Amphitheatre plan for Tree of Life
Manama, April 7, 2013
Extensive work featuring a spectacular amphitheatre overlooking the 400-year-old Tree of Life, one of Bahrain's most famous landmarks, is being planned, a report said.
The $786,800 project will include a viewing area, kiosks and tourist attractions, according to the report in our sister publication, the Gulf Daily News.
The scheme, which is being sponsored by Bapco, is scheduled to be completed by the end of the year, while its first phase will be finished this month.
"Work is on schedule and we are expected to finish the first phase, which consists of setting up the basic infrastructure later this month," said a representative of contractors Bukhowa Contracting.
Contracts have still not been awarded for the project's second phase which will consist of finalising the beautification process.
The project would be set up in a strategic location, which would also give a clear view of an excavation site near the tree.
In October 2010, archaeologists unearthed ancient ruins of a 500-year-old fort at the site of the Tree of Life.
Excavations turned up artefacts and pottery and the tree is located at the centre of the fortification, but the ruins have since been covered with sand.
The development scheme was launched in October last year by the Culture Ministry, in association with the Southern Governorate and Public Commission for the Protection of Marine Resources, Environment and Wildlife.
It followed directives by His Royal Highness Prime Minister Prince Khalifa bin Salman Al Khalifa who instructed authorities to turn the place into a tourism attraction and promote Bahrain's cultural, heritage and tourism.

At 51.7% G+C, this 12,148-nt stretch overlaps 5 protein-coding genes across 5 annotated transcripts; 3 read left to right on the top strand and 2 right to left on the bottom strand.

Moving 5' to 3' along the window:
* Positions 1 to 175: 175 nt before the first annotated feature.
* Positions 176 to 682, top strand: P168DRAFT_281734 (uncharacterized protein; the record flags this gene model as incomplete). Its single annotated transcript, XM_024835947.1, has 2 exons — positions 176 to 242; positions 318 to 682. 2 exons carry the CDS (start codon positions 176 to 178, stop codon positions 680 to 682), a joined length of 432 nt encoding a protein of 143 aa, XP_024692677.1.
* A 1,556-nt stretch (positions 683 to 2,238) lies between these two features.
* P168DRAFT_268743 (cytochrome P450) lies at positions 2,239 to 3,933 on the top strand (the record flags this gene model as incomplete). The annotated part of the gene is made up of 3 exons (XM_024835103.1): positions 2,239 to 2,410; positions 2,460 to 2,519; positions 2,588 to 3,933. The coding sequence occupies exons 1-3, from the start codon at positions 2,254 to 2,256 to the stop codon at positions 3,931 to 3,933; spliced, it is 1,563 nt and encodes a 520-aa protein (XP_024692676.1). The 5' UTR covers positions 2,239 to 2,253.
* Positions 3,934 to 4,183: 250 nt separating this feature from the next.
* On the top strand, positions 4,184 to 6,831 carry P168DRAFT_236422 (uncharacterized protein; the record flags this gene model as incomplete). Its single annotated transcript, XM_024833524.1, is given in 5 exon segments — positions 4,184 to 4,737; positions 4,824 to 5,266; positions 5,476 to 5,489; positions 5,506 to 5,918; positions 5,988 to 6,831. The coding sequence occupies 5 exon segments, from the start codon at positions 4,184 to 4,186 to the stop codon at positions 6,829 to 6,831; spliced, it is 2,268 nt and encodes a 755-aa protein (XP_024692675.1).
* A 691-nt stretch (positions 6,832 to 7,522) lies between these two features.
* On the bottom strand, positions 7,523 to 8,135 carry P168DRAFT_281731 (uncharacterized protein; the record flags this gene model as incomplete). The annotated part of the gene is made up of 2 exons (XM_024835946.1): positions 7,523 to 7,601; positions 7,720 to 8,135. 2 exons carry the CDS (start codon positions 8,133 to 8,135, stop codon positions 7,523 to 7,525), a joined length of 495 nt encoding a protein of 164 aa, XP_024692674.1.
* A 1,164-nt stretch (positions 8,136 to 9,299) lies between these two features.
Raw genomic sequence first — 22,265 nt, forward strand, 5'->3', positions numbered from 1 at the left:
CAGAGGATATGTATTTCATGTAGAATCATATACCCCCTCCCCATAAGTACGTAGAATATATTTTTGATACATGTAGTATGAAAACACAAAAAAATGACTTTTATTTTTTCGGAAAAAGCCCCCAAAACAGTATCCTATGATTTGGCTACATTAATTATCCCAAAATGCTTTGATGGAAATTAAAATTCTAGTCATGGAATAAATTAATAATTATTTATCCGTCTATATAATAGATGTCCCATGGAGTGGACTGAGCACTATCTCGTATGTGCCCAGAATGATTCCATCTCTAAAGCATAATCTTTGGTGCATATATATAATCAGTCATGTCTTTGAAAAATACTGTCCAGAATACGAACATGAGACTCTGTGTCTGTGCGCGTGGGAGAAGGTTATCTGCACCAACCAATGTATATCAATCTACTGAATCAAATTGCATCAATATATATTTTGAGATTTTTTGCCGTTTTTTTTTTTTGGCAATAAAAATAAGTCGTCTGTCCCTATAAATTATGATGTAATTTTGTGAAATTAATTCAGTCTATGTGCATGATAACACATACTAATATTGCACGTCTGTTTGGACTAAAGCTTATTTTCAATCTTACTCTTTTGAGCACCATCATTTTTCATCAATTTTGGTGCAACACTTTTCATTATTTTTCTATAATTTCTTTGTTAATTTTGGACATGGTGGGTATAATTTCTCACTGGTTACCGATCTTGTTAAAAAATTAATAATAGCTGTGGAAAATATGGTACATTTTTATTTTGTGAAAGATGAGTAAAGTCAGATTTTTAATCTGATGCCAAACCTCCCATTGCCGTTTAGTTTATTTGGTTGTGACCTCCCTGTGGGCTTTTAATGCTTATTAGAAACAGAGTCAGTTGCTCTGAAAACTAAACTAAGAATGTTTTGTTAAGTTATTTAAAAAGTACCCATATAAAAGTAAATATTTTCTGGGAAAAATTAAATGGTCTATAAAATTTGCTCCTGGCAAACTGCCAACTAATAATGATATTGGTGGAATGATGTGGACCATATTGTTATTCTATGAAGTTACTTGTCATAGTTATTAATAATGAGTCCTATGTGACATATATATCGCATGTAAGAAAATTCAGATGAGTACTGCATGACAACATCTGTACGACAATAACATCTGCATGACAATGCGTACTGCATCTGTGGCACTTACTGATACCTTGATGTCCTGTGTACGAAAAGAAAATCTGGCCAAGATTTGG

Another official supervising the project said the entire area would have a fresh look after the project is completed.
"There are plans to make this area truly attractive for tourists to come all year round," he said. "The Culture Ministry is taking pains to bring the area to life."
He said another project to preserve the archaeological history in the area is also underway.
"That will also be completed in the months to come," he said.
Meanwhile, a Bapco representative said the company was committed to Bahrain's development, particularly preserving its rich history and culture. "The Bapco sponsorship is a step in that direction," he said.
The tree stands in the middle of the desert and its source of water has been a mystery for experts.
A soil and tree ring analysis conducted more than 20 years ago by historian Dr Ali Akbar Bushiri concluded that the Tree of Life was an Acacia planted in 1582 AD.
It was fenced off in 2007 after being targeted by vandals.
The tree still bears marks of graffiti and small holes at the base of its trunk, as well as cracks in some of its branches.
Area councillor Bader Al Dossary earlier said the tree was scarred by messages carved into its branches and trunk, as well as charred by worshippers mainly from the Philippines, India and Pakistan lighting fires around it during cult rituals.
A national committee for the preservation of historical and archaeological sites was supposed to be established in 2007 when 40 environmentalists, historians, archaeologists and scientists met at the Tree of Life.
The gathering took place after it emerged the tree's trunk and roots had been burned. – TradeArabia News Service
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